Secondly, the drive through Mt Franklin Park was amazing. There were 'Wind Advisory' warnings particularly for high profile vehicles! Yep that is us, well we did reconsider our route but went ahead anyway as trucks were coming through the pass. It was really windy and when we stopped for morning tea we just about got blown away as we stepped from the truck!

The drive through the pass was interesting as you leave the flat area of El Paso behind and climb through the mountains and then out the other side to see more of El Paso laid out in front of you in another valley. I continue to be surprised by this country.

Anyway, we got to Carlsbad safely and the next day we went to the caverns. I have been to Mammoth Cave in Margaret River, Australia and that was just beautiful however I was certainly not prepared for the size of 'The Big Room'. It is humungous! In fact the size of 14 football fields! It was just amazing! The caverns were discovered by a 16 year old boy, Jim White, who thought he saw smoke and went to investigate. The smoke turned out to be thousands of bats exiting the bat cave. He went on to investigate the caverns over a long period of time using a kettle filled with lamp oil as his only light!

We spent a couple of hours exploring the 'Big Room' which was absolutely gorgeous. The formations in the cavern were so diverse. The only problem with caverns is that it is difficult to take good photos because of the lack of light and the restrictive length of the flash light on the camera. Anyway I hope you get the idea of how amazing these caverns were from the few photos I have included.

We would have liked to explore some of the other caverns but the need for safety hats with batteries was a little off-putting.

After the caverns we decided to take the 'Christmas on the Pecos' tour. The tour is at night by ferry up the Pecos River to see the Christmas lights by the folks living along the river's edge. And it was c-c-cold. So cold in fact that they provide blankets for everyone on the ferry. Norm and I had to break out the Alaska jackets, the beanies and the gloves as well as the blanket!

One thing that I found interesting was the river itself. The river has been dammed to provide a recreation area for the residents of Carlsbad. It is really lovely with beach areas, boats and fishing. I didn't quite understand it but apparently above the town there is no water in the river as it has been diverted to agriculture. I figure there still has to be some water flowing into the river otherwise it would evaporate or soak into the river bed.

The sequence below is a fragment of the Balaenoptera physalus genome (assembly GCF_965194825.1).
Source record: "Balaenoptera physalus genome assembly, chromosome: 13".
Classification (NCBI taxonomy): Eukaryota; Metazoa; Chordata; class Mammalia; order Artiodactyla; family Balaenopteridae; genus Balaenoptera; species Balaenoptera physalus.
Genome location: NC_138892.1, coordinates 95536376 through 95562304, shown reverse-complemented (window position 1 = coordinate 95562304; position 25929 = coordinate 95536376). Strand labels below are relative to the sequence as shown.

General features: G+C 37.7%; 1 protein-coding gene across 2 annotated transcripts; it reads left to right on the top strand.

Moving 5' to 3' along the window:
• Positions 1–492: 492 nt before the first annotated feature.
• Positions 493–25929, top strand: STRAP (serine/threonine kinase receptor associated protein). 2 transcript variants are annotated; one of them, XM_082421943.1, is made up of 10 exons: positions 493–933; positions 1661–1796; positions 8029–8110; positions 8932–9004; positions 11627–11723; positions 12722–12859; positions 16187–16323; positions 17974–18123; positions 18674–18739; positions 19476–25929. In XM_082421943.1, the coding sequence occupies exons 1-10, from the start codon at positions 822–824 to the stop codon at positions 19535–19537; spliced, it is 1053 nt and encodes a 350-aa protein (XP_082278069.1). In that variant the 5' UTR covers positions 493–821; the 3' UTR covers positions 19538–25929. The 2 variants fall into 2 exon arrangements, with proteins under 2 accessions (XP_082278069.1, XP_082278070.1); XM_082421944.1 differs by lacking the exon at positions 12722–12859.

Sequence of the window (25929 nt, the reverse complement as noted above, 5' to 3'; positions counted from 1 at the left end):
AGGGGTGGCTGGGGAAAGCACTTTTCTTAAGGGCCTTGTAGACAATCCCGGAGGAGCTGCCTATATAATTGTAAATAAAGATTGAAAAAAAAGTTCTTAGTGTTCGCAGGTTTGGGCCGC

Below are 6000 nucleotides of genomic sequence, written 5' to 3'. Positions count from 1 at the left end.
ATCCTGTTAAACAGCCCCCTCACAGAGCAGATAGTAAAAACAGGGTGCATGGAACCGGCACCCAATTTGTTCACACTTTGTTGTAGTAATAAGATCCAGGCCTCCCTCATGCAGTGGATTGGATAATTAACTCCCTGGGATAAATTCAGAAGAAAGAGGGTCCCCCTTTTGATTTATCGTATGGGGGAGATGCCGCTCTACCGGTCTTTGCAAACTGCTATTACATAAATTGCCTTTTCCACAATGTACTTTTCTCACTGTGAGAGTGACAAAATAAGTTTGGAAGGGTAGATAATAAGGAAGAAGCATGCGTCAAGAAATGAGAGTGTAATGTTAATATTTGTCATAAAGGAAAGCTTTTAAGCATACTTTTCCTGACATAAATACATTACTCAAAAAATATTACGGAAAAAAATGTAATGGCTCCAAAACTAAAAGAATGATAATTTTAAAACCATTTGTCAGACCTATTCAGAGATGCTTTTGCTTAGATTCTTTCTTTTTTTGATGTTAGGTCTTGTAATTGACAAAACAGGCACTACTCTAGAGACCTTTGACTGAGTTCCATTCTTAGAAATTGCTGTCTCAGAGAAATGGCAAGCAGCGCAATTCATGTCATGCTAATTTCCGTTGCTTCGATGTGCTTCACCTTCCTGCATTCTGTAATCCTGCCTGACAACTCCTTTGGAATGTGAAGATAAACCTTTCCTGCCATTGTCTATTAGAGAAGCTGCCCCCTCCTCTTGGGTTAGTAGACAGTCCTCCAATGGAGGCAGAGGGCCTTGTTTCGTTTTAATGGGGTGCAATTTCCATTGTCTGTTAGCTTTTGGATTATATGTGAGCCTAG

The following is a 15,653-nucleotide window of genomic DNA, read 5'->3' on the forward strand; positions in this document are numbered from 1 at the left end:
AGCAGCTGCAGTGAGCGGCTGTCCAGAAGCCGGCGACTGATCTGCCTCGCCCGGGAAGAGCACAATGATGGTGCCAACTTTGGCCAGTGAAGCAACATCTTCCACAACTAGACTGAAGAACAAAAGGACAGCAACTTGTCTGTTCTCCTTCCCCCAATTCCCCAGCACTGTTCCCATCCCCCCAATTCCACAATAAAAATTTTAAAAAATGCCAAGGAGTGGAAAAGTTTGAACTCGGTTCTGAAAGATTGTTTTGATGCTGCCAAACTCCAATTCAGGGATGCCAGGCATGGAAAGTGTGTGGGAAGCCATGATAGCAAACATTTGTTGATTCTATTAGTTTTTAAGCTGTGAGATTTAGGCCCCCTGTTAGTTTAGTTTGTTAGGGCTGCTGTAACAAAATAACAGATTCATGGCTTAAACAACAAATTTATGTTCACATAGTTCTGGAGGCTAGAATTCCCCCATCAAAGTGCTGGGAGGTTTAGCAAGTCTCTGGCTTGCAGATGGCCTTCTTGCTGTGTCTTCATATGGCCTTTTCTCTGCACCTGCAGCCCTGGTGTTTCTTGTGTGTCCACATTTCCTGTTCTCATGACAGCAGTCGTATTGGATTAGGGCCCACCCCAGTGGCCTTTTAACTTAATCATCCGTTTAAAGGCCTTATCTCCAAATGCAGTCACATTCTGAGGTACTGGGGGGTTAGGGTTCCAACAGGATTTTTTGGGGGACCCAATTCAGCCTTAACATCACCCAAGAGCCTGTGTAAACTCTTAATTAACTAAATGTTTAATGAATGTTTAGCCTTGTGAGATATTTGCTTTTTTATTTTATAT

Anyway, apart from that the lights were beautiful. The home owners had gone to a lot of trouble and expense to light their homes. One home had the lights sychronized to music! The reflections in the river certainly made it even lovelier. BUT COLD!!!

Our next destination was San Antonio, Texas with an overnight boondock in Sonora. We were so lucky in Sonora. We went to the Visitor Centre to ask about boondocking and they directed us to the Comfort Inn who were really helpful and allowed us to spend the night in their parking area.

On to San Antonio! You can't come to SA without visiting the Riverwalk and the Alamo so.... off we go to visit. We were with friends Christine and John who we had met at the Boot Camp in Indiana and who made a detour to come and visit us. W

We had an awesome time! We visited the Alamo which, surprisingly is in the heart of SA. I always imagine it would be in the desert somewhere. It was an amazing example of the architecture of the time and has been beautifully preserved . The history of Texas and in particular the Alamo is so interesting.

From the Alamo we wandered over to the Riverwalk. Not the sort of riverwalk I had imagined. You know the trees, playgrounds, seats for quietly contemplating the flowing river and grass and the meandering path along the edge of a river!

The Riverwalk in SA is in the heart of the city and is more like a moat with walkways around it. It was originally constructed to address concerns with the flooding of the San Antonio River.